Kermit the Frog had a valid point back in the day. From a design and engineering standpoint, it wasn't always easy being green. It was hard (if not virtually impossible) to truly understand what material selection meant for the long term viability of your products. Things like carbon footprint, end-of-life, energy usage, etc. and how changes in material selection will impact these areas. These where almost 'black art' types of processes from a design standpoint...if not a plain old WAG.
Enter the partnership between Autodesk and Granta. With Autodesk Inventor 2012 designers and engineers can start taking advantage of the Autodesk Eco Materials Adviser in their upfront design workflows. Here is a nice (professional) overview.
What does this really mean? It means as you create a new design in Inventor, you have a new found visibility to the impact your material choices from a design sustainability and compliancy standpoint. Let's take a look at a straight forward example of how helpful this tool is from a design standpoint. Here is a quick snapshot of the functionality out of the box...and what is possible through an upgrade [note: as of this post, the upgrade is not yet available].
In my example, I took an assembly file right out of the Autodesk Inventor samples. Once you initiate the Eco Materials Adviser (henceforth, EMA) you have access to a variety of dashboards designed to help you quickly see the impact of the materials in your model.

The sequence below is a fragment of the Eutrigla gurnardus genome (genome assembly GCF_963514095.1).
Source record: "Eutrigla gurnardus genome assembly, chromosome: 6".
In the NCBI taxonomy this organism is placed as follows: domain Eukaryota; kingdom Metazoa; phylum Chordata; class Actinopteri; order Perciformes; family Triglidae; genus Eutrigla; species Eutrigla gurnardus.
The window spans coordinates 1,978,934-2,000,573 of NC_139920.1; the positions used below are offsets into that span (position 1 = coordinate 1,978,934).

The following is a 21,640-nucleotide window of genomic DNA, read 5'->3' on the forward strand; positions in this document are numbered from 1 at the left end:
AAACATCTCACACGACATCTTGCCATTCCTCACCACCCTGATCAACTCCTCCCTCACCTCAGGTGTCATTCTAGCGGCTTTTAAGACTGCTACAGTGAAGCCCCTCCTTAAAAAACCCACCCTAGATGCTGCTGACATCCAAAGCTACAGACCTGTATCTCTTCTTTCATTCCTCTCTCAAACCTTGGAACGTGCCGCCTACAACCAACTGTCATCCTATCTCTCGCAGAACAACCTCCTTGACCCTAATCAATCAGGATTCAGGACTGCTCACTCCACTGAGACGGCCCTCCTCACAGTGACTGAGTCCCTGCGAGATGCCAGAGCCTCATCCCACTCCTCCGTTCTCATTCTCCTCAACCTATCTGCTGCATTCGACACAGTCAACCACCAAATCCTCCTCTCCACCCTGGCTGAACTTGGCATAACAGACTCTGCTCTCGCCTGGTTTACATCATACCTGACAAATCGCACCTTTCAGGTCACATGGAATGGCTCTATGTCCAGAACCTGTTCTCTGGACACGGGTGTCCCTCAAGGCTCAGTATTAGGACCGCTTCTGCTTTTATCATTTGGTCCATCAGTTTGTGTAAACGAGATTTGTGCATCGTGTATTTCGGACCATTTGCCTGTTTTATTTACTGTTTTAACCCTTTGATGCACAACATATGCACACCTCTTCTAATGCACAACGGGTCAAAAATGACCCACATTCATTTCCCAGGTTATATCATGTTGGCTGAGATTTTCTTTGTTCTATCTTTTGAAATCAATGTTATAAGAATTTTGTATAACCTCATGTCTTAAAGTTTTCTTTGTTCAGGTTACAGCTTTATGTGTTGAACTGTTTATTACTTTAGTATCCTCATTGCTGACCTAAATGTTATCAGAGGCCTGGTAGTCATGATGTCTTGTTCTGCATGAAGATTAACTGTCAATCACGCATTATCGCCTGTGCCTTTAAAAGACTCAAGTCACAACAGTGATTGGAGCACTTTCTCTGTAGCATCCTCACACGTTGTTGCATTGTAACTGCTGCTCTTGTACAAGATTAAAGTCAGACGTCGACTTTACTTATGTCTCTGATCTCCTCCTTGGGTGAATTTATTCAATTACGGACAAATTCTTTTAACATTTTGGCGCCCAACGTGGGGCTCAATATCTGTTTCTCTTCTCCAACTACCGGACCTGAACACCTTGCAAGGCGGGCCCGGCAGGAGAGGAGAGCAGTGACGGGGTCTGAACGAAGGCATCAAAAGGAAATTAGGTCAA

All of the components that have materials assigned to them in your Inventor model will automatically be brought into the EMA tool. From there, any additional materials can be assigned to components. The process of assigning the materials can be pulled from the Granta library (the EMA has a nice Material Search capability as well). In addition to materials, EMA allows for the assignment of manufacturing processes per material as well. Once they are assign in the EMA utility, they are automatically assigned to the relevant part iProperties.
Once this initial information has been defined, a Baseline can be established in the EMA Dashboard. This Baseline is for all the material impacts on: Energy Usage, CO2 Footprint, Water Usage, Cost, RoHS Compliance, Food Compatibility, End-of-Life Information. The Dashboard provides immediate feedback as materials are changed. And the results are all in reference to the Baseline that was established.
Side note: my favorite description for what Food Compatibility means is: "can you lick it?"
Here I simply changed four of the parts from Polycarbonate to Nylon and I immediately see I reduce my energy consumption and carbon footprint (how funny is that CO2 Footprint icon).
Once all your materials have been selected, EMA gives you the ability to run some reports (I mean, what good is any analysis if you can't pump out a document at the end...that, typically, few people actually want to read).
Here are some images from the report to give you a good idea of what kind of information the Eco Material Adviser report provides.
Remember how I said that EMA updates your Inventor part iProperties?? Well, that is great news for all kinds of downstream consumption in tools like Vault and Inventor Publisher.
Wouldn't it be great if in addition to saying what the End-of-Life process was for a particular part within an assembly you could actually document the process? Yes, yes it would. Using Autodesk Inventor Publisher, you can create technical documentation utilizing that same Inventor assembly we ran through the EMA...and leverage the iProperties that were created.
Good stuff, right? Being a green designer is a whole lot easier when you have the right tools available to you. If Kermit used Inventor, he would have to sing a new tune these days.